Going postal

I have such a thing for postal economics.

EU delaying opening up of competition in Europe’s postal sector

European Union governments on Monday pushed back the full opening up of competition in Europe’s €88 billion postal sector by two years, until 2011, in the face of strong pressure from some national postal monopolies.

Although resistance was led by countries nervous about foreign competitors poised to swoop in, EU officials rejected suggestions that nationalist politics were at play in the $125 billion market.

Well, yes. They would.

This is, of course (and as I painfully revisit) while Britain’s Royal Mail lost its monopoly, lost it early, lost more customers than we could count, faster than we could count them anyway, and now faces the likes of TNT.

So … Britain’s reaction?

The commission, backed by Britain and Germany, has said that it was unfair that some countries had fully opened competition while others had done nothing. It has demanded that all EU nations open up their postal services and put independent regulators in charge.

So far Sweden, Britain and Finland are the only EU countries to have scrapped their postal monopolies completely. Plans are under way do so in Germany and the Netherlands by January. In Germany, new competitors have already emerged to challenge Deutsche Post in certain areas, giving them ready-made networks when full competition takes effect.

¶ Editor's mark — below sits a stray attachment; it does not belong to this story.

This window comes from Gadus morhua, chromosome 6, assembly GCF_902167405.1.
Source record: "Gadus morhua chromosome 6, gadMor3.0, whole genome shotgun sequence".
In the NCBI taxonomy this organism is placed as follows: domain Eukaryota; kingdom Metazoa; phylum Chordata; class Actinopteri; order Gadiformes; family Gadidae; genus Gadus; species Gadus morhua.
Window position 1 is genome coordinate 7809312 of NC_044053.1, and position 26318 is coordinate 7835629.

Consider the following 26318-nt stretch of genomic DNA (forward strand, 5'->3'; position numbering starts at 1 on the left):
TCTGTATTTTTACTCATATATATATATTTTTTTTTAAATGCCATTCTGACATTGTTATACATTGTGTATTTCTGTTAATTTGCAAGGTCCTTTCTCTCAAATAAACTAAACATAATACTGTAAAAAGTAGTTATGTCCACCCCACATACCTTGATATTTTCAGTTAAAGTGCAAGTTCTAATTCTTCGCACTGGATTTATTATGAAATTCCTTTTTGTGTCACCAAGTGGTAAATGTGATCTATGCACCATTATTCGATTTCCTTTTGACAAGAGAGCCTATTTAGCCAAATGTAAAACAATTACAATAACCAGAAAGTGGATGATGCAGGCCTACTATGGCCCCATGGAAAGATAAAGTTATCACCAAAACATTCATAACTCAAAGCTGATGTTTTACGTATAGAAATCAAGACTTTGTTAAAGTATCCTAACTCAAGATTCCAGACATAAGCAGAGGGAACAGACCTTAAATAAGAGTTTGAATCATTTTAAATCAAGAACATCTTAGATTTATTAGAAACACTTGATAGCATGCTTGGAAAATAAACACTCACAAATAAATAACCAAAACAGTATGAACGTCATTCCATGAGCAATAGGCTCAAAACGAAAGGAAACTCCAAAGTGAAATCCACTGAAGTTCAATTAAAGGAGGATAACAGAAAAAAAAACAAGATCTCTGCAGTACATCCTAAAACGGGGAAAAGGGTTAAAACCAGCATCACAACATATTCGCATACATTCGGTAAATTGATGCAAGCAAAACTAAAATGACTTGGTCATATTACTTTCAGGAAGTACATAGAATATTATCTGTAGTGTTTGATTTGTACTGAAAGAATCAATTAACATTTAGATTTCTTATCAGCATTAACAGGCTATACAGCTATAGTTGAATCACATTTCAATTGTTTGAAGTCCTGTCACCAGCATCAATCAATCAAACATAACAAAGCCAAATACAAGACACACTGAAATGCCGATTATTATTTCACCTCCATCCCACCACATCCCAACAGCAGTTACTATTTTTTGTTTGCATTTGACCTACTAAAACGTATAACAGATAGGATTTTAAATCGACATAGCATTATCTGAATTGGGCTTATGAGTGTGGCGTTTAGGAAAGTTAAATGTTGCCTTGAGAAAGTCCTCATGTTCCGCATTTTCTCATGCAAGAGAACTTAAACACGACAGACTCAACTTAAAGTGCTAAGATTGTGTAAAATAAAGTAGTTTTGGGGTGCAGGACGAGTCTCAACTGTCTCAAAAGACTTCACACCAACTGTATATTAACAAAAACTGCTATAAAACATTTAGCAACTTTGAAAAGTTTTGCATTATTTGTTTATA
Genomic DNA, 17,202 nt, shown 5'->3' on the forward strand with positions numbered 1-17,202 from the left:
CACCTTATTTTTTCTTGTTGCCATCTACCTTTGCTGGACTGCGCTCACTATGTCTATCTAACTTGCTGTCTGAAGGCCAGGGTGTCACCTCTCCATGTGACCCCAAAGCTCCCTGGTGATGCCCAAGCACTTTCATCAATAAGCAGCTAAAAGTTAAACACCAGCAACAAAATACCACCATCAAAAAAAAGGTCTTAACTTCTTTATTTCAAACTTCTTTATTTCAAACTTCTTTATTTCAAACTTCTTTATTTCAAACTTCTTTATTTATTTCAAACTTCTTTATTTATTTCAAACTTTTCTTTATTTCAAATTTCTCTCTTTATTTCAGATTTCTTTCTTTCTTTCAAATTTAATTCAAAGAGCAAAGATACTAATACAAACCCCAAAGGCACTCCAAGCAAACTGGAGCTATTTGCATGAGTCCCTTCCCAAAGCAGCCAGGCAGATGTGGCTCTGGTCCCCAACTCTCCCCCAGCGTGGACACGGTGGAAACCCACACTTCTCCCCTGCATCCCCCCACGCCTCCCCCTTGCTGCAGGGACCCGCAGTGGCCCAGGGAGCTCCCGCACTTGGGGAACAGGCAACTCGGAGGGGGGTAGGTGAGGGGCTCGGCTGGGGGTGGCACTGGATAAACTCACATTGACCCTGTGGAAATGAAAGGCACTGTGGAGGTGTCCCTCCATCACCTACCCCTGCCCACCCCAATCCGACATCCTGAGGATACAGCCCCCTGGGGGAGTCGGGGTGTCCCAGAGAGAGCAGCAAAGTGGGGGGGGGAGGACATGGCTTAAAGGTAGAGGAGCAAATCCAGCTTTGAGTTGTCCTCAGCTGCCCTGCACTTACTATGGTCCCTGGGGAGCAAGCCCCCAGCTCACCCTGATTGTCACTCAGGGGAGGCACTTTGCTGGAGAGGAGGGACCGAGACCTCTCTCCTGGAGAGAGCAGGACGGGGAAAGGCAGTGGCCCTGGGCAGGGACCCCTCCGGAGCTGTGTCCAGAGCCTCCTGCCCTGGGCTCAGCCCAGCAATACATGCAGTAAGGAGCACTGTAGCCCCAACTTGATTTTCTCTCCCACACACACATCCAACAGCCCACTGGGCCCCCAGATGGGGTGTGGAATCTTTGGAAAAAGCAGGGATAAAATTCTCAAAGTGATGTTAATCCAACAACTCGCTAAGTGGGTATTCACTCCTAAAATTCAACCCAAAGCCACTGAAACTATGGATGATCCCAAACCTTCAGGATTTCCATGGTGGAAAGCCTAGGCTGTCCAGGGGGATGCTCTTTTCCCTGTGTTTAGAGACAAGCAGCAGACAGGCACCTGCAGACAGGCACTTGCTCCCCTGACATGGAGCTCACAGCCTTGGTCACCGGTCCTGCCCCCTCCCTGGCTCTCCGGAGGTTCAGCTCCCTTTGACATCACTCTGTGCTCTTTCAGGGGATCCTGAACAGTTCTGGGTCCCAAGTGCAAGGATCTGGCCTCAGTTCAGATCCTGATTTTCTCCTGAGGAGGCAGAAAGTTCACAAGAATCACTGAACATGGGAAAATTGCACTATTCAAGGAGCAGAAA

British officials welcomed the proposal, saying that the opening up of the British postal sector in January 2006 had vastly improved the performance of Royal Mail, the national postal operator.

Given this whole agenda was apparently laid out some 15 years ago, it is taking on positively NAFTA-esque dimensions (Eco 1 students will recognise that as a reference to Mexican sugar).

Finally, the International Herald Tribune was also kind enough to bring this to our delighted attention:

“This does not signal a victory for the forces of protectionism in Europe,” said Oliver Drewes, a spokesman for Charlie McCreevy, the EU’s internal market commissioner. “This will enhance competition.”

Brussels. The gift that keeps on giving (go read about Boris Johnson’s poor daughter, some time).

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